Greetings and welcome back to the Extreme Fundraising Ezine!
In our last issue, we gave an overview of the Pareto Principle. In last week’s teleclass, we looked at Vilfred Pareto in depth and explored how his 80:20 observation could be applied to various aspects of our day-to-day life. In this issue and the next, we’ll explore a “branding” rule called “The Rule of Threes.” I think you’ll agree that this is a natural extension of a practical application of the Pareto Principle.
****THE RULE OF THREES****
The Pareto Principle tells us that we can expect to get 80% of our results from 20% of our effort. What if there were a way to apply this to communication? It’s scary to think that such a small percent of our communication would be responsible for so much of our results. Wouldn’t it be a good use of time and effort to figure out how to leverage that 20%? What if there were an approach simple enough that anyone could remember but powerful enough to get the lion share of the results? The Rule of Threes is one such approach.
I first heard of the Rule of Threes from Molly Gordon (http://mollygordon.com). She first heard of it from Kim Krisco’s now out-of-print book Leadership and the Art of Conversation. In brief, the Rule of Threes is:
* identify 3 AUTHENTIC attributes about you or your organization
* identify 3 natural channels of communication
* feed the 3 attributes into those 3 channels 3 times within a 3 month period.
Go to most nonprofit websites and you’ll see a grocery list of phrases they use to describe themselves. “Catalyst,” “life-changing,” “responsible,” “mission/vision driven,” “grassroots,” etc. If all nonprofits are describing themselves with this long list of characteristics, they’re not really that effective in making themselves stand out, are they?
To identify the three attributes you’ll use in your fundraising communication, consider who you want as a donor. What does your ideal donor look like? It may be helpful to name her and give her a personality. Now that you know who you’re trying to communicate to, think of the attributes of your organization that would appeal to her. It’s crucial that these be attributes that are already true…not one’s you hope will be some day. What are people already saying about your organization and how it lives out its mission? What three would most likely attract your perfect donor?
3 COMMUNICATION CHANNELS
Now identify three ways you can use to get that message out. Do you already print a periodical? Is your organization sending out an e-newsletter? What about the personal visits your staff makes to your constituents? The variety of communication channels is virtually inexhaustible. Your objective is to choose to focus on three of them for the next three months.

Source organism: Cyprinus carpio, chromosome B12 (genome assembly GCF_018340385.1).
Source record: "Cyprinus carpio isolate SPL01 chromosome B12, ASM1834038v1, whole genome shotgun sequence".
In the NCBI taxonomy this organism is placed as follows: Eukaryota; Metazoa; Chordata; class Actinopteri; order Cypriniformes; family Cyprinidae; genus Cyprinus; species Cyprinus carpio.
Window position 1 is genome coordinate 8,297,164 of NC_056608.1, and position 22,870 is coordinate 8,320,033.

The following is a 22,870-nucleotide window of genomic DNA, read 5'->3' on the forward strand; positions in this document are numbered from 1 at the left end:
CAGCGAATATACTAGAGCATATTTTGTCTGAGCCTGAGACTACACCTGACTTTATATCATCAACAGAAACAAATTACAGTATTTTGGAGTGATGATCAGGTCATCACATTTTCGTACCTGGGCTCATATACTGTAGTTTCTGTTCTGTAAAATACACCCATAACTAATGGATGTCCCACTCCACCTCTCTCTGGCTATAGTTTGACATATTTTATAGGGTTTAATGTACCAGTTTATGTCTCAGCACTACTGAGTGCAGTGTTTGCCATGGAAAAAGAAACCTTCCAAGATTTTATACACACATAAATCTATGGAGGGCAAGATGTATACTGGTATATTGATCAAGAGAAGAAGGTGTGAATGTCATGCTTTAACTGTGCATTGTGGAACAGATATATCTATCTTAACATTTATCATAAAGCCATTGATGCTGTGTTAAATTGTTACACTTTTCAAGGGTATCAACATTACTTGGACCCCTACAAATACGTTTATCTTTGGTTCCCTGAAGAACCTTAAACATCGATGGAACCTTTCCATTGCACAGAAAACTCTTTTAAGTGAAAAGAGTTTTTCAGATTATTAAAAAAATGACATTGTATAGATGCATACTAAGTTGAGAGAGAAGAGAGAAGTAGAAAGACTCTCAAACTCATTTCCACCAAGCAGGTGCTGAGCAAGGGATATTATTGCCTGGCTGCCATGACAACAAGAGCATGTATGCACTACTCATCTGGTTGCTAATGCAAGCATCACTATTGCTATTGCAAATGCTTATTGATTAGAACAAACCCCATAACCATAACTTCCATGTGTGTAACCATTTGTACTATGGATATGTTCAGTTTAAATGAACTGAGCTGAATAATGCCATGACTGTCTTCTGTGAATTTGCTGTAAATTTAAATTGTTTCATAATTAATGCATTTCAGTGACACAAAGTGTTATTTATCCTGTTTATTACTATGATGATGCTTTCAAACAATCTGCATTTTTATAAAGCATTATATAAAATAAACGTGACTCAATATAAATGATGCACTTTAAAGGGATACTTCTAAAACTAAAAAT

3 ATTRIBUTES, 3 CHANNELS, 3 TIMES, 3 MONTHS
Once you’ve identified 3 attributes already true of your organization and the 3 communication channels, feed those attributes into the channels three times each over the next three months.
Be patient and submit to the process. You’re like a farmer sowing seed. The harvest will come—and it will be incredible. You’re intentional focus is like planting hybrid seed. But don’t expect to see results until the fourth month. Seeds need time to grow before they can be harvested.
****WHAT ABOUT YOU?****
What about you? Why not block out some time this week to brainstorm with your staff and donors about the three attributes you should use to identify your organization?
The next Extreme Fundraising Teleclass will be on Tuesday, November 18 at 1:30 p.m. There will be no teleclass on November 4 as I’ll be on my way to APC’s East Coast Fall Conference in Philadelphia. If you’re attending the conference, let’s get together! I’ll be giving three seminars there; one will be on The Rule of Threes and the Independent School Advocacy Initiative. It should be great!
That’s enough for this issue. In the next issue, we’ll explore how a school might put The Rule of Threes to use. Until then, let me know what attributes you’re finding out about your organization. I can be reached at firstname.lastname@example.org.